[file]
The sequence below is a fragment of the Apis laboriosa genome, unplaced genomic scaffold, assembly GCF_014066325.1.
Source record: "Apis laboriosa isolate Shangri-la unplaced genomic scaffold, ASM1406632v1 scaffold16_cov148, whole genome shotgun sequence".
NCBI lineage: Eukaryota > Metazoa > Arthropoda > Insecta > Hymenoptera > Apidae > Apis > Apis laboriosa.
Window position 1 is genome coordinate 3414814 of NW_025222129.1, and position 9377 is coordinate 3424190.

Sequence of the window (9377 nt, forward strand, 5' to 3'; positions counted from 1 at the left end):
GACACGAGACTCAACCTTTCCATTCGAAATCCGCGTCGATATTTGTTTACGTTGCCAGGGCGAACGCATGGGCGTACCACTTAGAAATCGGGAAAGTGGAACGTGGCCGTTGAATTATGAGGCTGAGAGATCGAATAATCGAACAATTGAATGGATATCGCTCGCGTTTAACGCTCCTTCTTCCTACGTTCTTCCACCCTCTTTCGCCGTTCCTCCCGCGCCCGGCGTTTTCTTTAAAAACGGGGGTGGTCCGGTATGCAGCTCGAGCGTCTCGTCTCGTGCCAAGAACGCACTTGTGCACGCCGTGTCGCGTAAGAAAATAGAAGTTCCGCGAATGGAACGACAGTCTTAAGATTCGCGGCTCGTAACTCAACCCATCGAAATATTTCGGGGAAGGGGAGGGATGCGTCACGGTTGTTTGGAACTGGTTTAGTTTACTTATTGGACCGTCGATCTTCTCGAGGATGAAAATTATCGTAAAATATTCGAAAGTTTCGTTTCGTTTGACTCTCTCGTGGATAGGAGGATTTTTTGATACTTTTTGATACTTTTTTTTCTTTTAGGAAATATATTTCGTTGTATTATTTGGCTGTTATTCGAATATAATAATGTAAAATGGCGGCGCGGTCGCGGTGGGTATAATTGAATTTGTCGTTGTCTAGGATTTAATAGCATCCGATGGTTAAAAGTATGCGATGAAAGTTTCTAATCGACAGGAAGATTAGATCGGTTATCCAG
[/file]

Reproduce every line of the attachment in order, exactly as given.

The sequence below is a fragment of the Apis laboriosa genome, unplaced genomic scaffold, assembly GCF_014066325.1.
Source record: "Apis laboriosa isolate Shangri-la unplaced genomic scaffold, ASM1406632v1 scaffold16_cov148, whole genome shotgun sequence".
NCBI lineage: Eukaryota > Metazoa > Arthropoda > Insecta > Hymenoptera > Apidae > Apis > Apis laboriosa.
Window position 1 is genome coordinate 3414814 of NW_025222129.1, and position 9377 is coordinate 3424190.

Sequence of the window (9377 nt, forward strand, 5' to 3'; positions counted from 1 at the left end):
GACACGAGACTCAACCTTTCCATTCGAAATCCGCGTCGATATTTGTTTACGTTGCCAGGGCGAACGCATGGGCGTACCACTTAGAAATCGGGAAAGTGGAACGTGGCCGTTGAATTATGAGGCTGAGAGATCGAATAATCGAACAATTGAATGGATATCGCTCGCGTTTAACGCTCCTTCTTCCTACGTTCTTCCACCCTCTTTCGCCGTTCCTCCCGCGCCCGGCGTTTTCTTTAAAAACGGGGGTGGTCCGGTATGCAGCTCGAGCGTCTCGTCTCGTGCCAAGAACGCACTTGTGCACGCCGTGTCGCGTAAGAAAATAGAAGTTCCGCGAATGGAACGACAGTCTTAAGATTCGCGGCTCGTAACTCAACCCATCGAAATATTTCGGGGAAGGGGAGGGATGCGTCACGGTTGTTTGGAACTGGTTTAGTTTACTTATTGGACCGTCGATCTTCTCGAGGATGAAAATTATCGTAAAATATTCGAAAGTTTCGTTTCGTTTGACTCTCTCGTGGATAGGAGGATTTTTTGATACTTTTTGATACTTTTTTTTCTTTTAGGAAATATATTTCGTTGTATTATTTGGCTGTTATTCGAATATAATAATGTAAAATGGCGGCGCGGTCGCGGTGGGTATAATTGAATTTGTCGTTGTCTAGGATTTAATAGCATCCGATGGTTAAAAGTATGCGATGAAAGTTTCTAATCGACAGGAAGATTAGATCGGTTATCCAG